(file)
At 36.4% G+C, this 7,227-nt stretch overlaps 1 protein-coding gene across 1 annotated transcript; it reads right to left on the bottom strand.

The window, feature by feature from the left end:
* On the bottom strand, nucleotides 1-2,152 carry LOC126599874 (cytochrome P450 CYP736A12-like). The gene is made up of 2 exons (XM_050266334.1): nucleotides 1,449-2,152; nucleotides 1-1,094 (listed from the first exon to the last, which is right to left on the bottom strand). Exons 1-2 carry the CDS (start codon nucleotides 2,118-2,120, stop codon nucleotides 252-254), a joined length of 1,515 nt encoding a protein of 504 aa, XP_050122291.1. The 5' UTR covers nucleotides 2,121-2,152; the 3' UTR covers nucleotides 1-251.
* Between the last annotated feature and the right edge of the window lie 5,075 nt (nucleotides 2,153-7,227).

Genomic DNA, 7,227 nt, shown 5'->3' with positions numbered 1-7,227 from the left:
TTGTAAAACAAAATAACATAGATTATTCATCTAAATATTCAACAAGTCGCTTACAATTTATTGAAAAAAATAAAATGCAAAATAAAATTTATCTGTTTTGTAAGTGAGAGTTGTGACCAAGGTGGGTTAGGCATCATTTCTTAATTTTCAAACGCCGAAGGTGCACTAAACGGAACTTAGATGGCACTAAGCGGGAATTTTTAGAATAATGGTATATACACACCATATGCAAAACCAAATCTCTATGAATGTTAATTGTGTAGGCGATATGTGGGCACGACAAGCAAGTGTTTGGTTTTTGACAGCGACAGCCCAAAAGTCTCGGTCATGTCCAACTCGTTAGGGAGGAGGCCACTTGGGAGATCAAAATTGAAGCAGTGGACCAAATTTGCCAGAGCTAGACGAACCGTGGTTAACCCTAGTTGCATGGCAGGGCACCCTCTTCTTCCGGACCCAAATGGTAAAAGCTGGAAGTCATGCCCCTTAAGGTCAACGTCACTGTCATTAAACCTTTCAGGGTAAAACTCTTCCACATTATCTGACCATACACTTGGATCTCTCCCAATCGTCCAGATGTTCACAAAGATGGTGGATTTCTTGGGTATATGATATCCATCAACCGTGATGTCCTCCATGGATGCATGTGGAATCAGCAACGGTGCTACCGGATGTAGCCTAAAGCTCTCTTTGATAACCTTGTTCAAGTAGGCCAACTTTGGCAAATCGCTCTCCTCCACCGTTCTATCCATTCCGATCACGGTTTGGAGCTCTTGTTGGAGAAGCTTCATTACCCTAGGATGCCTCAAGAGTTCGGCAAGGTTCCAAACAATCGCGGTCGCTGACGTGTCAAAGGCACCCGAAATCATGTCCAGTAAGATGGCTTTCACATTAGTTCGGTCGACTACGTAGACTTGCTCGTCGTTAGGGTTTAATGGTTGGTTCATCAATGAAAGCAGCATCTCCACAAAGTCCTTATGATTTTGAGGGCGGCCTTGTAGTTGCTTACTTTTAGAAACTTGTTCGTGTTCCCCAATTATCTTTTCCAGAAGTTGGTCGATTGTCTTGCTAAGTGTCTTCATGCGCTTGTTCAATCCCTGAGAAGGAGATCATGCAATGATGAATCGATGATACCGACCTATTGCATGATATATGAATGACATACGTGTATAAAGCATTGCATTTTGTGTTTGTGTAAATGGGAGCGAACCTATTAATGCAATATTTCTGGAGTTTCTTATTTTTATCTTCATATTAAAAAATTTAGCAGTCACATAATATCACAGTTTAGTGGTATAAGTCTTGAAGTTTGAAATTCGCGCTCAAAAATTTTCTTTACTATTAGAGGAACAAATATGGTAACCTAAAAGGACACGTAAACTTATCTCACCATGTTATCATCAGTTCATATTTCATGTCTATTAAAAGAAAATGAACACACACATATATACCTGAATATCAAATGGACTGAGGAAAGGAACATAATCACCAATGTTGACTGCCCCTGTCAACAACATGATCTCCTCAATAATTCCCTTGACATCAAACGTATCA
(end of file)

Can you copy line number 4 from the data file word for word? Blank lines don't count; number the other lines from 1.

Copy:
* Between the last annotated feature and the right edge of the window lie 5,075 nt (nucleotides 2,153-7,227).